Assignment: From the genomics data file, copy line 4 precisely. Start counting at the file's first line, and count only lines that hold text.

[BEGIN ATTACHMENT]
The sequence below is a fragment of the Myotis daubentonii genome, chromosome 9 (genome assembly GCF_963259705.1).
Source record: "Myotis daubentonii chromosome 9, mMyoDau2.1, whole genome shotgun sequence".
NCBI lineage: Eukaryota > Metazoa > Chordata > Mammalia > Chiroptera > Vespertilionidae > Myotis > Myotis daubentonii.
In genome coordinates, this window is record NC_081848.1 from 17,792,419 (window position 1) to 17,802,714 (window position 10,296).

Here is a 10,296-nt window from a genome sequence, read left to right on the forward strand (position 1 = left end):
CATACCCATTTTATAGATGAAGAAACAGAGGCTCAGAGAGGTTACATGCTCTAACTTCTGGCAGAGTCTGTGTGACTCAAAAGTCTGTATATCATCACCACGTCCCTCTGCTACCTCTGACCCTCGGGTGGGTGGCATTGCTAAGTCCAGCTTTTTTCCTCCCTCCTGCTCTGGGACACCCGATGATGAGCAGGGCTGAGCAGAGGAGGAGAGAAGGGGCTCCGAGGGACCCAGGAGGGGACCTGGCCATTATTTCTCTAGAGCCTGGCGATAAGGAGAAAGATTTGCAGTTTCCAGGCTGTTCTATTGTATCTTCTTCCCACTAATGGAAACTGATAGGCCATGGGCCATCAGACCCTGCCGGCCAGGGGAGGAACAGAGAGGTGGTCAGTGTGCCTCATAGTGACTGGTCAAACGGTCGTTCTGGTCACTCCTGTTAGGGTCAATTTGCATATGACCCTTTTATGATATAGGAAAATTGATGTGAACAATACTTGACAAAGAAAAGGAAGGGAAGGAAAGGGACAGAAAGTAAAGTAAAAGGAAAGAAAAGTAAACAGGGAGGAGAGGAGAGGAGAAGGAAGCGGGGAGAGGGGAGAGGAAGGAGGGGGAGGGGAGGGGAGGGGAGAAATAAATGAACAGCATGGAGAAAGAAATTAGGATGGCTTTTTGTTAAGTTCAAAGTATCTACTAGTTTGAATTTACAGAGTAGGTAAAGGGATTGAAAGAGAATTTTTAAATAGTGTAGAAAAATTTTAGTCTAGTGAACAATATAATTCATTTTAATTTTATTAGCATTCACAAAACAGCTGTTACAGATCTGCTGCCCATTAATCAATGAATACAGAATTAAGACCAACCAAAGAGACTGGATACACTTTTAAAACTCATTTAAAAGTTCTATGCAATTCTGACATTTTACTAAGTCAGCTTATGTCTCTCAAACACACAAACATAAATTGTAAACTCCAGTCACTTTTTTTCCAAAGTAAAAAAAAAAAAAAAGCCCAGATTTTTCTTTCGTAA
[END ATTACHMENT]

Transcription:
In genome coordinates, this window is record NC_081848.1 from 17,792,419 (window position 1) to 17,802,714 (window position 10,296).